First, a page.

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Mainstream, VOL LV No 38 New Delhi September 9, 2017

Trump, May and Fate of EU

Saturday 9 September 2017

by Anshuman Gupta, Vipul Sharma

Europe is, in a great measure, saved as a result of Donald Trump and his unviable and contradictory initiatives. The ultra-Right wave was on the rise with many far-Right parties gaining prominence in Europe, riding on the back of the downturn journey of the world economy and their appeal to the left-out natives, who could not capitalise on the liberal policies of globalisation, liberalisation and privatisation. Donald Trump also secured the White House sitting on the crest of the ultra-Right wave based on the politics of identity, anti- globalisation and anti-migration. The politics of ‘America first’.

However, the rising popularity of the ultra-Right parties was arrested by the controversies surrounding the initiatives of Trump’s adminis-tration. All his initiatives helped shorten the span and intensity of the frenzy of the ultra-Right movements. Its manifestations are the comprehensive victory of Emmanuel Macron, a Centrist, in France; the defeat of the ultra-Right party in Netherlands; and expected victory of Angela Markel’s party in Germany in the September election. The last blow to the ultra-Right tide was Theresa May’s party losing its majority in the snap election. Voters of Britain realised their mistakes after they analysed the real economic consequences of break-away from the common single market of Europe. Now she would negotiate Brexit with caution.

The EU was supposed to be a miracle in the economic history of the world. Though it was initiated for political reasons, its economic success cannot be underestimated. Bringing together 28 countries under common rules for the trade of final goods and services, and movement of factors of production is a commendable achievement. Out of 28 countries, 19 are tied with a single currency—the Euro. Crises in Europe in the last decade have raised many new questions about the viability of regional trading blocs. How far is integration of the economies viable? Should the entry test for new entrants in the bloc be more strict? In the time of crisis, should the bloc work like a cooperative federalism, whereby relatively better-off countries help the crisis-ridden country?

In the 1990s and early years of the 2000s, there was another set of questions being pondered over in the wake of a spurt of regional blocs, mainly as a result of prolonging the Doha Round of Negotiations, initiated in the year 2001 and still inconclusive. These questions were related to trade creation and trade diversion, and regionalism versus multilateralism. To minimise the trade diversion, a negative consequence of regional bloc for non-members, many conditions were enshrined in Article XXIV of the WTO. These included maximum tariff chargeable from the non-member countries and the time-frame for completing the process of integration. It was also proposed to have open membership in the bloc and progressively lowering inter-bloc trade barriers along with intra-bloc liberalisation. Regional trading blocs were regarded as stepping stones to globalisation.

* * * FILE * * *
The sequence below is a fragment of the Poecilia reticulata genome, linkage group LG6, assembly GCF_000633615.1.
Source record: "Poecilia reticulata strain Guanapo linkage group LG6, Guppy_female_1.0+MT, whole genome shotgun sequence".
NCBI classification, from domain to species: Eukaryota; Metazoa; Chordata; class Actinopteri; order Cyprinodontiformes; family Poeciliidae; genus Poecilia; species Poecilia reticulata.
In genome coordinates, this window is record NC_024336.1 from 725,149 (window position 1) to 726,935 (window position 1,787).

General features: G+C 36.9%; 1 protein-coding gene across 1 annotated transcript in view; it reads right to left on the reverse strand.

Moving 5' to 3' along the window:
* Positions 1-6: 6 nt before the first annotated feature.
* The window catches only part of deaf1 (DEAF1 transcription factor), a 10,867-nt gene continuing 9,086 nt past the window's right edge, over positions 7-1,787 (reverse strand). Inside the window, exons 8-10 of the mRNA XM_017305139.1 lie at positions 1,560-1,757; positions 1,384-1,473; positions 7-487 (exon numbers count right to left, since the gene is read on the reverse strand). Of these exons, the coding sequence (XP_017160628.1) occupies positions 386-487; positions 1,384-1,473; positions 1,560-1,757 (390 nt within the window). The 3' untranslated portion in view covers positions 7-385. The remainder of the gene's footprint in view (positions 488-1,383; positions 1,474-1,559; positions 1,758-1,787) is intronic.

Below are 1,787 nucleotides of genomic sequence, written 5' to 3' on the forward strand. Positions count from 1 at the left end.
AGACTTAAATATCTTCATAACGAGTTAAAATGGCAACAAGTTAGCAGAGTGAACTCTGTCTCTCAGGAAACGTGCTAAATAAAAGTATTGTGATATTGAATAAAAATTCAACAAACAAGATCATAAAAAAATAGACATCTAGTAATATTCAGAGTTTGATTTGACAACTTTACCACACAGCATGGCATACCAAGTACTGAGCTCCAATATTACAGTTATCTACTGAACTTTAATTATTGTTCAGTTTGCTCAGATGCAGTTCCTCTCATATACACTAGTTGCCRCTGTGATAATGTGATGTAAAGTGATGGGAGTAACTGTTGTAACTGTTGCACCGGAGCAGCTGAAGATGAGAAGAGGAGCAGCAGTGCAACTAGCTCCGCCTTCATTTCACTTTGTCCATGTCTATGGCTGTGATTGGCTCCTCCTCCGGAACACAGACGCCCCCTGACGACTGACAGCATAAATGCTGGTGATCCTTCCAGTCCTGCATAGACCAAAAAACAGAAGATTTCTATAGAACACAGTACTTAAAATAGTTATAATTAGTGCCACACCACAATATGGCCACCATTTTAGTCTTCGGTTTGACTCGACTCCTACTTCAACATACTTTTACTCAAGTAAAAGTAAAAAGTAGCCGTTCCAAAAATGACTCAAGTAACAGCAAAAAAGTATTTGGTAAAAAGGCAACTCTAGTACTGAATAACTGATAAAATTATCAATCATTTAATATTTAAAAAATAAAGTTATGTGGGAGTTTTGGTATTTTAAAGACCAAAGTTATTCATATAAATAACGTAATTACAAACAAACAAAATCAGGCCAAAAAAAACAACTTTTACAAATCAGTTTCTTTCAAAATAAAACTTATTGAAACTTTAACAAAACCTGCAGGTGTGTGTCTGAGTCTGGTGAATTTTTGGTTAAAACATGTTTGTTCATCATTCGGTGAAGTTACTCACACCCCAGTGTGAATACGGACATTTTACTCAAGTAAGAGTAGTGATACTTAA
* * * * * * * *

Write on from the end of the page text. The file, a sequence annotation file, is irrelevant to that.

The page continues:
However, the new set of questions is more serious in nature and related to the very viability of the concept of regionalism. Regarding the extent of integration of the bloc, it is a process of evolution to integrate the members’ economies into one with common monetary policy, close coordinated fiscal policies, common trade and investment policies, free movement of labour and capital, and single currency. They all mean sacrificing the sovereignty over issues relating to regulating the economy at the national level. It somehow comes in conflict with the idea of democracy, which thrives on the idea of many parties attracting the voters on the basis of their ideologies and socio-economic programmes. However, the economic integration leaves little scope for this. No or very little policy- space is left for political parties to differentiate on the basis of economic programmes. So it is a pertinent question as to how much integration is feasible to strike a balance with the democratic system. All European countries are confronting this problem. Brexit is also the direct conse-quence of it. For the sustainability of the European Union, it needs to answer this question rather soon. It has two options: either to complete the circle by further forging fiscal union and banking union, which would further squeeze the policy-space of the members or take backward steps to reform the union to give policy-space to members to accommodate their varied needs and aspirations.

Open membership to the bloc is the condition to minimise the effect of trade diversion to non-members. However, it is advisable to have stricter economic conditions rather than political considerations for their entry to avoid problems like those of the Southern European countries. The bloc should develop a mechanism whereby in the time of crisis, the better-off member-countries could help the crisis-afflicted country.

The authors belong to the University of Petroleum and Energy Studies, Dehradun.

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